It wasn’t easy to do all these different things at the same time. I had to learn about my own best practices and when I could be productive.
And I had to accept the times when I wasn’t going to do good work, when I needed to switch gears and do something else, or take a break.
Eat Your Damn Dessert:
[Lindsay] Have you read the book How To Write One Song by Jeff Tweedy?
It talks about how intimidating it is to call yourself a “songwriter” and that you should focus on writing one song instead.
Otherwise, you get so tripped up in the grand vision and you feel like you can never live up to it.
…so, you cut yourself off from trying before you even start.
I think the same applies to me.
I made myself a promise from the beginning that I wouldn’t berate myself if it didn’t go anywhere or if no publishers wanted it.
The practice of pursuing something that I was passionate about, of writing a book proposal and learning about that whole process, was so valuable that it was never going to be an actual waste of time.
…even if no one bought it.
[Chris] Self-doubt is one of the biggest obstacles that my students deal with.
…and it probably stands in direct correlation to the scope and ambition of the project they envision.
Did you always have access to encouraging self-talk, even from early childhood?
[Lindsay] No, it’s something that I still struggle with.
When you are a person with high expectations for yourself and ambition, I think it’s natural to have a lot of self-doubt.
Especially when it’s a creative process and you’re opening yourself up to [the world] and all of the pitfalls [that come with that].
I don’t know when exactly that shifted for me…
As I’ve gotten older, I think I’ve been able to weed out the voices that matter to me from the voices that don’t.
I’m always my hardest critic and so there’s a certain amount of self-doubt that I’ve come to accept. It’s always going to be there, but I can’t let that stop me from doing the things that I love to do.
Eventually, I became very clear with myself that it’s not the outer recognition that compels me to come back to my studio every day.
…it’s the internal satisfaction and fulfillment of that process.
Once I got clear on what’s driving me, what the essential thing is that I have to do in my life, then the rest stopped mattering so much, even though the self-doubt never fully goes away.
I actually stopped painting for two years after graduate school, because I was so burned out.
I felt like I’m terrible and that I was never going to be part of this world. I didn’t even know if I wanted to be part of this world.
It was after my daughter was born that I [found my way back. But I was painting in such a different way than before, and I had to give myself permission to work differently].
I’m always changing, and I’m not going to pretend that I’m the same artist that I was five years ago for the sake of consistency.
I’m going to do what I want to do right now, because, otherwise, why am I sitting at this desk with a pencil in my hand?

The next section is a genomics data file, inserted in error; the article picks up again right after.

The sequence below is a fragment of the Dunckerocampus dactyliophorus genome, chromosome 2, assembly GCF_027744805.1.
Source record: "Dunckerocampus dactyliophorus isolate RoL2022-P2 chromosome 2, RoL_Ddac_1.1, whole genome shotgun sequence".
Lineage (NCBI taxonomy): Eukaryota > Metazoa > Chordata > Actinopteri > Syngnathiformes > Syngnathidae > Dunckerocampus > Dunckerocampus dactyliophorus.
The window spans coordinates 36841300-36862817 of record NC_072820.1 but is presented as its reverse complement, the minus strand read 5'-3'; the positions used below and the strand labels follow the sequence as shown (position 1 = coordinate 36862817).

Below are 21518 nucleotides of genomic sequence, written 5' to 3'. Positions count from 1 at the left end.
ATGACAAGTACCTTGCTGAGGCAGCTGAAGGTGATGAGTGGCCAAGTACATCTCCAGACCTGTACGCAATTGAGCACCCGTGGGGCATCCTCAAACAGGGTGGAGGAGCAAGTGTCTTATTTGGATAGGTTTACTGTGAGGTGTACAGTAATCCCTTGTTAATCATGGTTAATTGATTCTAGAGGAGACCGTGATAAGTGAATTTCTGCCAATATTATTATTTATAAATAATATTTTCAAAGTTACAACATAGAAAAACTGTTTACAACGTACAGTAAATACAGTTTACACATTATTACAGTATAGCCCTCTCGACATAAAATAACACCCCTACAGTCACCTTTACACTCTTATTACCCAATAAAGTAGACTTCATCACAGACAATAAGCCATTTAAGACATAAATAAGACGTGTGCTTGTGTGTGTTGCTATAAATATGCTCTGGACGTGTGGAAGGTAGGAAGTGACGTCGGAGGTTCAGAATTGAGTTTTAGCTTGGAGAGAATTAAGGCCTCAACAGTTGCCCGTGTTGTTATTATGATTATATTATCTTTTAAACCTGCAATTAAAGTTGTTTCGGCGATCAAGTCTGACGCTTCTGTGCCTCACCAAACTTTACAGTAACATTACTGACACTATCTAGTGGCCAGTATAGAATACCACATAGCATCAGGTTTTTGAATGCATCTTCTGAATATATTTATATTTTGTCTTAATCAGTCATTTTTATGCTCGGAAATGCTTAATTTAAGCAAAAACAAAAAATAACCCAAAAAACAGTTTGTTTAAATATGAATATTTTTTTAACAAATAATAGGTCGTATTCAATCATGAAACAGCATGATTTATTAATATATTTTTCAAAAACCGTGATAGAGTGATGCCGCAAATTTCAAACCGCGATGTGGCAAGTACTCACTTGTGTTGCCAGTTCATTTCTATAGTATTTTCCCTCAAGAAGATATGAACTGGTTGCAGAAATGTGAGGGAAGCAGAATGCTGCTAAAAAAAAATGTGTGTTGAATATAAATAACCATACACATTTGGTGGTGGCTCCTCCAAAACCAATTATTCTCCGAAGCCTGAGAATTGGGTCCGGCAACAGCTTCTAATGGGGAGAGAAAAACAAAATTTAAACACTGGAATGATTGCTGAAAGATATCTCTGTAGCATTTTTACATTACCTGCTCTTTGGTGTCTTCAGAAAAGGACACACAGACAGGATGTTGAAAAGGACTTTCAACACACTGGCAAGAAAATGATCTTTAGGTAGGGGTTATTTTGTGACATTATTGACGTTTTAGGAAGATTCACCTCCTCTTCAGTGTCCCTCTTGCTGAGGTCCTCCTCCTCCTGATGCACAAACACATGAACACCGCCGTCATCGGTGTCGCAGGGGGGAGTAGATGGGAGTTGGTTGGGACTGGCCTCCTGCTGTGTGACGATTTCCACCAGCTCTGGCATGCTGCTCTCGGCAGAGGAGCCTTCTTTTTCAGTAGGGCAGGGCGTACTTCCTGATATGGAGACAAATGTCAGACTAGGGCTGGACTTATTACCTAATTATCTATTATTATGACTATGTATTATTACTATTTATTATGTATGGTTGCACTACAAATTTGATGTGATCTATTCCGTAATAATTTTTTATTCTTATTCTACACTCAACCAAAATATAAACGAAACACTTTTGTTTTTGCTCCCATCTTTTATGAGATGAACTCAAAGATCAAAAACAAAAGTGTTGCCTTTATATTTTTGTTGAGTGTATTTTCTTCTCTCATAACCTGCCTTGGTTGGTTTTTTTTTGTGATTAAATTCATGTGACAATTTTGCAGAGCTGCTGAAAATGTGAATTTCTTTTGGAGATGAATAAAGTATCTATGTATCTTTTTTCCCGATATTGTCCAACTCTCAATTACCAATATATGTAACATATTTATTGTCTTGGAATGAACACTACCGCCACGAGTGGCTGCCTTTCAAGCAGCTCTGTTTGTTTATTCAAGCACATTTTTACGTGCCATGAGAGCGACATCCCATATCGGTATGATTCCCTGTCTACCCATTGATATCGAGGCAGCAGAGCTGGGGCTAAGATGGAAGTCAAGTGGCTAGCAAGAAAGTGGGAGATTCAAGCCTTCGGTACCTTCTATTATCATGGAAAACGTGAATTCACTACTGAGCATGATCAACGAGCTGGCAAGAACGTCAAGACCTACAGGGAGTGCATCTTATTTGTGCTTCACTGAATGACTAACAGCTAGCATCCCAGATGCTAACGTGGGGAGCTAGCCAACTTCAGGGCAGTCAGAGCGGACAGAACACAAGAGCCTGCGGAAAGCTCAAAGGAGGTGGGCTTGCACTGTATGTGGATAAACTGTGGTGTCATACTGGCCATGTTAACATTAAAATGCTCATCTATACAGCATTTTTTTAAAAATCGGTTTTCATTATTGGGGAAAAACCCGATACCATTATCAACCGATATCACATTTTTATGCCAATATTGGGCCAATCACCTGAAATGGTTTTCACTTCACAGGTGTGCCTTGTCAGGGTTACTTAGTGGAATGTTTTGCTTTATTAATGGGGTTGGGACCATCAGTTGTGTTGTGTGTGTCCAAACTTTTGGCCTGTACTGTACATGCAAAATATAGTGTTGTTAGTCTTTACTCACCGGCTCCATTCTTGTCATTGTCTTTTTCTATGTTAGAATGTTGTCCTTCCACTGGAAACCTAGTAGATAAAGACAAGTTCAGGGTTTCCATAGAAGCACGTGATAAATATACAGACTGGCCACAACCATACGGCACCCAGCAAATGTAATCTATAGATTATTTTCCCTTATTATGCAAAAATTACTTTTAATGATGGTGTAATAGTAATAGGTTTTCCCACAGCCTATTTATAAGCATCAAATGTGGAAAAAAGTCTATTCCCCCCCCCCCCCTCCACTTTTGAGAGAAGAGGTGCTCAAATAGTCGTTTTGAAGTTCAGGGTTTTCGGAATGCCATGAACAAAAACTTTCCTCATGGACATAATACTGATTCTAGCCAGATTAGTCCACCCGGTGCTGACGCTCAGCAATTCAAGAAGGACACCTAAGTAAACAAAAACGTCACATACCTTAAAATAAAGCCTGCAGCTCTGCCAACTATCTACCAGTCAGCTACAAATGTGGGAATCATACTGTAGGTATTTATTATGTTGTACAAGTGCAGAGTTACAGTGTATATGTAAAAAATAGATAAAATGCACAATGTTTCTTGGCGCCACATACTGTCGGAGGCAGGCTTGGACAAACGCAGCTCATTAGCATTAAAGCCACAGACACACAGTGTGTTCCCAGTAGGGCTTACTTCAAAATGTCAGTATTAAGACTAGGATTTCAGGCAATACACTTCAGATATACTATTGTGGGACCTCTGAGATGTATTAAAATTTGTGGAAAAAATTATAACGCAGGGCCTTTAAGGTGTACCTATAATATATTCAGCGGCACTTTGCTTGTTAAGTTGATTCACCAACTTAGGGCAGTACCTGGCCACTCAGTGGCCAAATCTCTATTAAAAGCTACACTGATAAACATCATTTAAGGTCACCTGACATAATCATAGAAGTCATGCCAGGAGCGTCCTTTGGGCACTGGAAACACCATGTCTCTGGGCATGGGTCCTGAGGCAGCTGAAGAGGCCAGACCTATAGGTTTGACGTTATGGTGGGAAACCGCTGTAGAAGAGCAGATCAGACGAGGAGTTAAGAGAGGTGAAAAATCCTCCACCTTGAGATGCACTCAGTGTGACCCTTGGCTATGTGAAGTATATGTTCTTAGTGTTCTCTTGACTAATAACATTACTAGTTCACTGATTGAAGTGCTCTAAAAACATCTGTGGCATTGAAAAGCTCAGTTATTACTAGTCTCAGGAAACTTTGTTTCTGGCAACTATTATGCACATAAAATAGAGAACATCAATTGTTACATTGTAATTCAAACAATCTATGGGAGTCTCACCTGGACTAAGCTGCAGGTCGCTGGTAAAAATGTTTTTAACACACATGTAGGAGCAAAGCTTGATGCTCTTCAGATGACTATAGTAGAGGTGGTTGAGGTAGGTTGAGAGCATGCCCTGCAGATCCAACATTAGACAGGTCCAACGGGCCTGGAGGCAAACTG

So, it’s a mix of all those things.
I don’t know that you ever really get over your self-doubt, you just have to recognize that it’s going to be there and put it in its place a little bit.
“You can be there, but you don’t get to drive the bus.”
[Chris] I asked my friend Jenn Ely (who is a stop-motion production designer) for advice on my new portfolio.
I was really torn between two potential directions…
I know that a portfolio is a professional audition.
…but I also felt like, in order for my work to progress further in quality (in any noticeable way), that I had to draw from some experiences in my childhood that were very personal and vulnerable and intense…
…and all of the preliminary sketches were weird and dark.
…in the vein of The Dark Crystal and The Neverending Story.
…and I love weird and dark.
…but I was telling Jenn about how I was afraid of putting that stuff in my portfolio.
…of making work that was so weird and dark that they see it as irrelevant to the market.
…and Jenn replied:
“Chris, sometimes you just gotta eat your damn dessert!”
[Chris] And I think she’s absolutely right.
Sometimes you just gotta eat your damn dessert.
[Lindsay] Yeah, there has to be a certain capacity for risk.
My mom has asked me, at several important points in my life:
“Will you regret it if you do?
…or will you regret it if you don’t?”
When I’m eighty, will I regret that I didn’t pursue this idea because I thought everyone would hate it?
Yeah, I will.
It often comes down to that question:
Will you regret it if you don’t try?
And if the answer is “yes,” then you know what you have to do.
Special thanks: To our guest Lindsay Gardner, the team at Workman Publishing for providing a review copy of Why We Cook and for scheduling assistance, our Production Coordinator Mari Gonzalez Curia and Content Producer Mona Lloyd for editorial contributions to this post. The interview was lightly edited for grammar, clarity and time.